To answer (parts of?) your question, a `Transpose`

d matrix can be converted to a regular `Matrix`

by calling the `Matrix`

constructor (or, alternatively, by using `copy`

)

```
julia> using LinearAlgebra
julia> a = reshape(rand(1:10, 9), (3,3))
3×3 Matrix{Int64}:
8 5 10
4 3 10
9 3 3
julia> at = transpose(a)
3×3 transpose(::Matrix{Int64}) with eltype Int64:
8 4 9
5 3 3
10 10 3
julia> b = Matrix(at)
3×3 Matrix{Int64}:
8 4 9
5 3 3
10 10 3
julia> b = copy(at)
3×3 Matrix{Int64}:
8 4 9
5 3 3
10 10 3
```

Assuming that your matrix doesn’t contain any `missing`

s, to get rid of the `Union{Missing, Float64}`

you can call `Matrix{Float64}(at)`

instead of `Matrix(at)`

```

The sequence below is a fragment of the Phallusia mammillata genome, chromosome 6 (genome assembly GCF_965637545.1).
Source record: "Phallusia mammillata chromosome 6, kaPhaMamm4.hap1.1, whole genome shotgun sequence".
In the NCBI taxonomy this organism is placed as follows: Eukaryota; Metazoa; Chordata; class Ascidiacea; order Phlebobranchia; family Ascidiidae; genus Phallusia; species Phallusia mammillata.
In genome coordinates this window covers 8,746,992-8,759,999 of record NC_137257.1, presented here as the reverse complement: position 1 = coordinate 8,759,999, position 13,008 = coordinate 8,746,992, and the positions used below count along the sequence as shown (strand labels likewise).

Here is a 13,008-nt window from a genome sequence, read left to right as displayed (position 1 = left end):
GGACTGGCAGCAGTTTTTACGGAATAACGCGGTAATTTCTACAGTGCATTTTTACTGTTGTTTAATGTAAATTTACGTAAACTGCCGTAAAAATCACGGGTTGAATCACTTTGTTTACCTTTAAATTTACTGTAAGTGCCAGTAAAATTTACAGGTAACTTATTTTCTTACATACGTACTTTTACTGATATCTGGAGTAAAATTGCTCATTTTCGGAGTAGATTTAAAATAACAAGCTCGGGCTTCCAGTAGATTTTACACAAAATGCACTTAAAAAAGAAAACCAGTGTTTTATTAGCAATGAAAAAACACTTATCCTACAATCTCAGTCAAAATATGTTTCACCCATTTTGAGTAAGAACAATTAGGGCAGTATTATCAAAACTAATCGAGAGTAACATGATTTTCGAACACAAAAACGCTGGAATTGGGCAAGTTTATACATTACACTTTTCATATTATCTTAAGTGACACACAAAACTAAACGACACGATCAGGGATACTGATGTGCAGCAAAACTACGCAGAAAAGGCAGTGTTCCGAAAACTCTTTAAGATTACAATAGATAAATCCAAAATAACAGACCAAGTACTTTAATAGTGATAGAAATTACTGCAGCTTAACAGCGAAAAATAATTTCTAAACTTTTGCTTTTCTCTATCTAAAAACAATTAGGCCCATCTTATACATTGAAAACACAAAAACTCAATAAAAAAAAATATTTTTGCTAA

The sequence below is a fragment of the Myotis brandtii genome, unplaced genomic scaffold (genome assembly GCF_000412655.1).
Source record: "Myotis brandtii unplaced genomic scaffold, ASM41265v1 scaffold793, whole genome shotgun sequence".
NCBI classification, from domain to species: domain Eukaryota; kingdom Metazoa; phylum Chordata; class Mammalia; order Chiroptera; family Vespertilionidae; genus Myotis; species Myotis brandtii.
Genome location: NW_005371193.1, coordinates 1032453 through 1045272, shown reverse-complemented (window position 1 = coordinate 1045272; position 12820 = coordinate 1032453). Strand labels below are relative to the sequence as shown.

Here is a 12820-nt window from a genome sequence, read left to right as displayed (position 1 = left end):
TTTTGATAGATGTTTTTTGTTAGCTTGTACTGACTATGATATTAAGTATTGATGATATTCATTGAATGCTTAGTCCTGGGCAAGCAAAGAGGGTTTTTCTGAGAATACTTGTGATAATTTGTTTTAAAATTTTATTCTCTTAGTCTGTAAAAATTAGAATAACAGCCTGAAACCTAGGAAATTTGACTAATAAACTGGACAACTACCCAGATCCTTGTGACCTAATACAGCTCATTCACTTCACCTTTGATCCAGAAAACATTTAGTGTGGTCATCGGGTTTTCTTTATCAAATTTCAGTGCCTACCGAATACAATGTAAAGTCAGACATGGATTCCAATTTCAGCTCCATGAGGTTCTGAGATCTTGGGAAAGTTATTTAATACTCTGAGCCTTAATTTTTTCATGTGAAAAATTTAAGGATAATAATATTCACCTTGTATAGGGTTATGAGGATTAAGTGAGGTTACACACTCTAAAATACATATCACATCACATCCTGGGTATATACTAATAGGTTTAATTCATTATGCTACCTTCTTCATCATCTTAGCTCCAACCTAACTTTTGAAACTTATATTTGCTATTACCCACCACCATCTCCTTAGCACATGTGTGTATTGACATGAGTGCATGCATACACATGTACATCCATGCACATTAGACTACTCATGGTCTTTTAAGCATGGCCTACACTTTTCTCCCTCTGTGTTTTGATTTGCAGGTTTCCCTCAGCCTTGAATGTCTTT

julia> amissing = transpose(convert(Matrix{Union{Missing, Int64}}, a))
3×3 transpose(::Matrix{Union{Missing, Int64}}) with eltype Union{Missing, Int64}:
8 4 9
5 3 3
10 10 3
julia> Matrix{Float64}(amissing)
3×3 Matrix{Float64}:
8.0 4.0 9.0
5.0 3.0 3.0
10.0 10.0 3.0
```

Final note, just in case you aren’t familiar, `Matrix{Float64}`

is just an alias for `Array{Float64, 2}`

, i.e. it is the same thing.

```
julia> Matrix{Float64}
Matrix{Float64} (alias for Array{Float64, 2})
```